Tuesday, May 04, 2010

Hummingbird Happenings

They're not always so gracious about sharing
It's been quite a week for hummingbirds in my garden.  We had some torrential rains for a couple of days, so I moved the feeders up to our front porch undercover.  My thought was that this would allow the 10 or 15 hummingbirds that have been hanging around a dry place to eat.  It worked, but I think every hummingbird from a mile around got the word about these undercover feeders. 

When I step out on my front porch it's almost like an infestation!  This happened a few years ago too.  I'm not sure the reason behind it, but seems like every couple of years we get *way* more than our share of hummers.

A female rufus coming in for a landing
I have 2 feeders out and I've been filling them both 2 times each day!  That's a lot of nectar.  I decided to take advantage of this natural phenomenon and see if I could snap up some nice photos.  Boy did I!  I've spent an hour or more each day sitting on the porch taking pictures.  In fact I've spent so much time sitting with the birds I'm starting to be able to tell one from another!

Flowers for hummers and berries for other birds!
I'm certainly no expert on hummingbirds, but here's some things I've done to attract them to my yard and garden.  First off, hang your feeders in the early spring.  The sooner they know you have feeders up, the more likely they will make a home in your yard.  Also, plant native plants that are attractive to these little birds.  My favorite for hummingbirds is a native salmon berry.  It has a bright pink flower that really brings them in. Another native plant that they can't seem to get enough of is Salaal.  It's not showy, but makes a great landscape plant and the tiny flowers are filled with nectar.  Check with your local nursery for other plants that are known to attract hummingbirds.

I've posted this recipe before, but now there's been a revision.  New research shows that there's no need to boil your hummingbird nectar.  Just mix up 1 cup cane sugar with 4 cups water.  Shake or stir to disolve the sugar and add to your feeders.  Make in large batches and store in the refridgerator.  Also, be sure to clean out your feeders regularly.  I do mine at least 1 x per week.  If the nectar in your feeders is not eaten in 1 week, discard and fill with new nectar.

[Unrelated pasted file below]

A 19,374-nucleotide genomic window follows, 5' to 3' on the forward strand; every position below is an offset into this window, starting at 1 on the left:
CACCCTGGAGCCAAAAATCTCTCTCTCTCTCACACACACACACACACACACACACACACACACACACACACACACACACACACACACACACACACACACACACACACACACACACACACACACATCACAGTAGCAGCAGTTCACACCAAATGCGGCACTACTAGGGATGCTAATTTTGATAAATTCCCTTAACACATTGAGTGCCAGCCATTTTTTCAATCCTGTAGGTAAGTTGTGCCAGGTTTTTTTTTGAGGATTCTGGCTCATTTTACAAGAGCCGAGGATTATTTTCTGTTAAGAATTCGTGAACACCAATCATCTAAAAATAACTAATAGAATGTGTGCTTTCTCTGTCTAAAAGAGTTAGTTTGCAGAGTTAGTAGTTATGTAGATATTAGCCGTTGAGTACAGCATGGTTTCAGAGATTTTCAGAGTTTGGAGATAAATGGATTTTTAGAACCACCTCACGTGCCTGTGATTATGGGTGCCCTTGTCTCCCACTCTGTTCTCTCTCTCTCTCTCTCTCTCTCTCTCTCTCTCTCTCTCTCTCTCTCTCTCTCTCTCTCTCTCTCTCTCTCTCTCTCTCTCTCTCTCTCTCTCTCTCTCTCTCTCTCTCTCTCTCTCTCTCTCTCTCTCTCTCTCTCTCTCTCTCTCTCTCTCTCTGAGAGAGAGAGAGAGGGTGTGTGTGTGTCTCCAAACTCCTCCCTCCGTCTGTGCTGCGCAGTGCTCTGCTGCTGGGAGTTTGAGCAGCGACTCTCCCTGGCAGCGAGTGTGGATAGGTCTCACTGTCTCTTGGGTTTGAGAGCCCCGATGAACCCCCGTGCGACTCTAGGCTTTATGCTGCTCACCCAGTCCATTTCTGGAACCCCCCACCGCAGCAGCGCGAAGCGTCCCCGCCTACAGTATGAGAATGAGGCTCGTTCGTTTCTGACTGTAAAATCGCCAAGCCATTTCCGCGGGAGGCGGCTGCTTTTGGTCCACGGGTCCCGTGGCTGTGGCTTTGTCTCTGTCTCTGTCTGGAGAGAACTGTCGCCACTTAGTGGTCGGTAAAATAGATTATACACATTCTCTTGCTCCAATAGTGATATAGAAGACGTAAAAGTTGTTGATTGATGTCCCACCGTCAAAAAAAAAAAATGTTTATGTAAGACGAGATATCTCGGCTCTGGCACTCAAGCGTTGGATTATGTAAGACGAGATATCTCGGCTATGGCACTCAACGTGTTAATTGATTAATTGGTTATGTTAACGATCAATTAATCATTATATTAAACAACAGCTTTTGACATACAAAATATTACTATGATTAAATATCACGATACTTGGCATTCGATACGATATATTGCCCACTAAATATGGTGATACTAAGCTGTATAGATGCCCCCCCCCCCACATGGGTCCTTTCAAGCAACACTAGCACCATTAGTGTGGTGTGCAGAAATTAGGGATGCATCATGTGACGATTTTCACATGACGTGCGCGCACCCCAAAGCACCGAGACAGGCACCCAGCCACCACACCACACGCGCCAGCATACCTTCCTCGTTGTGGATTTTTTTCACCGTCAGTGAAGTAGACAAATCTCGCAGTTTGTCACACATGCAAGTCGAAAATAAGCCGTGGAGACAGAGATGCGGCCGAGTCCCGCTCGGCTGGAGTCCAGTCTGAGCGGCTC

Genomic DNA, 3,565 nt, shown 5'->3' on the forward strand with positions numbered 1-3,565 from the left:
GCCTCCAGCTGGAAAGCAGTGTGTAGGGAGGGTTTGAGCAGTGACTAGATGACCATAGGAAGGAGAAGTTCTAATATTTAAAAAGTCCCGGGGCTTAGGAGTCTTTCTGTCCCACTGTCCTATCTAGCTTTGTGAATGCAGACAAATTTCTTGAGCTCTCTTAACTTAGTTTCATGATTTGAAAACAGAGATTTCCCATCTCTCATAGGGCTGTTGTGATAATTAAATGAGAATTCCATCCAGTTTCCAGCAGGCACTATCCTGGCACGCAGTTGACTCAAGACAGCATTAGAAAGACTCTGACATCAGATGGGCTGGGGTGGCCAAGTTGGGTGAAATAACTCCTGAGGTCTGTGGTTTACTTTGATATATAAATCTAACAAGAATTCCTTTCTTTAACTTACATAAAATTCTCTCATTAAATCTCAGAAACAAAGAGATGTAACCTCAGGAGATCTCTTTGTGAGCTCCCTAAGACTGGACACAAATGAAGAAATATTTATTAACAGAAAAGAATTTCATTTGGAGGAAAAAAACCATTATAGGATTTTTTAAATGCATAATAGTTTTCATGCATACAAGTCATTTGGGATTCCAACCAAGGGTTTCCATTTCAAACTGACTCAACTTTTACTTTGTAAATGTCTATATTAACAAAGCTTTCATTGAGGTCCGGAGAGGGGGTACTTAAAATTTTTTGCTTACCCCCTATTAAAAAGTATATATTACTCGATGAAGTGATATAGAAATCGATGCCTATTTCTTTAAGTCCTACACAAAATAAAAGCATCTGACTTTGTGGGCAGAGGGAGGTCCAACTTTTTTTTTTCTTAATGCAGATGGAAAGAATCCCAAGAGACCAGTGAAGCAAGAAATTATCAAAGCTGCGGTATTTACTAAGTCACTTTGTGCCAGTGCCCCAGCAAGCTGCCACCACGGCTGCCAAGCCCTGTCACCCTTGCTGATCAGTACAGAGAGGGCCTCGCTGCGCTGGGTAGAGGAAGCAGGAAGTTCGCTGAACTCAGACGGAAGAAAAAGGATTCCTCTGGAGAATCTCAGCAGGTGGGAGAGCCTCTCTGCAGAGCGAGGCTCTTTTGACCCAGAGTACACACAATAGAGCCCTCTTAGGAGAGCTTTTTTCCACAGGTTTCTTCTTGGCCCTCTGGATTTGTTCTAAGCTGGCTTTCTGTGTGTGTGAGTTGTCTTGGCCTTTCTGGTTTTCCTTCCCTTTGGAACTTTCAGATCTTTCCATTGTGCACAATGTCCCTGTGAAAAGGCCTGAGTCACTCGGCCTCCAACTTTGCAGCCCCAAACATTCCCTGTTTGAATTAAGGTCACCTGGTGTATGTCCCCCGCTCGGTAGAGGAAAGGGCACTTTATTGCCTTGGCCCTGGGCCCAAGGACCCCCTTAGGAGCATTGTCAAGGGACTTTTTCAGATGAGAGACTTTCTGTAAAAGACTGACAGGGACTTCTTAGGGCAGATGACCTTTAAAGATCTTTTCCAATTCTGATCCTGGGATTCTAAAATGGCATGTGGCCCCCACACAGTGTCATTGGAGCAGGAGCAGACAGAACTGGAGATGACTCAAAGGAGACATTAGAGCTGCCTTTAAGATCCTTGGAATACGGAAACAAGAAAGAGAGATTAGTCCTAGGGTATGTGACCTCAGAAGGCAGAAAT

Here's a slide show of my best photos.  There's a lot but they are so pretty I had to share them all. Enjoy!

PS  I wrote a follow up post with some tips and tricks for getting your own great shots of hummingbirds. 


  1. You got some awesome shots. Thanks for sharing!

  2. one can never have too many hummingbirds.... we had babies one year in one of the willows... It was wonderful....wonderful pictures... enjoy your friends

  3. What great photos! They are amazing!
    What kind of camera did you use?

    Thanks for sharing!

  4. There are many things that you can plant to attract hummingbirds to your yard. This includes things such as the petunia, annual red salvia, autumn sage and shrimp plants, or the firebush.

    Now here is a few tips concerning hummingbird feeders. Hope they will serve as a helpful reminder to people.

    If you choose to make your own homemade nectar solution, you need to bring this solution to a boil for 1 1/2 minutes and then let it cool down. You now have a mixture much more similar to that of the flower nectar.

    Nectar solutions should be changed every three to five days, because hot weather can cause rapid bacterial growth.

    It is not necessary to add food coloring, especially if the feeder has a red blossom at the feeding point.

    Red food coloring is unhealthy for hummingbirds.

    Honey should not be used to feed hummingbirds because it attracts bees and favors the growth of a black fungus that causes a fatal liver and tongue disease in hummingbirds.

    If you wish to discover much more valuable information, please click on the lick below. You will be glad you did!

    Click Here To Check Out The Discover The Amazing Humming Bird Audio CD

  5. Thank you all! I'm glad you enjoyed the photos.

    aLmYbNeNr, I have an Olympus fe 12 megapixel camera. It's nothing too special, just point and shoot. In fact this is a $50 camera. I have some tips for photographing hummingbirds which I'll be posting on the blog soon so stay tuned! :0)

    Zoe, Thanks for sharing your tips and recommended hummingbird plants.

    It's true if your hummingbirds are not draining your feeders within a few days, boiling your nectar will help retard the growth of bacteria. In my case I'm filling feeders 2x per day so there's no time for bacteria to grow!

    Another important note (included in one of my earlier hummer posts) Be sure to wash your feeders thouroughly when changing the nectar or at least 1 x per week. Use hot soapy water with 1 tsp bleach per sinkful. Be sure to dry thouroughly before refilling.


Questions? Comments? I'd love to hear what you think!


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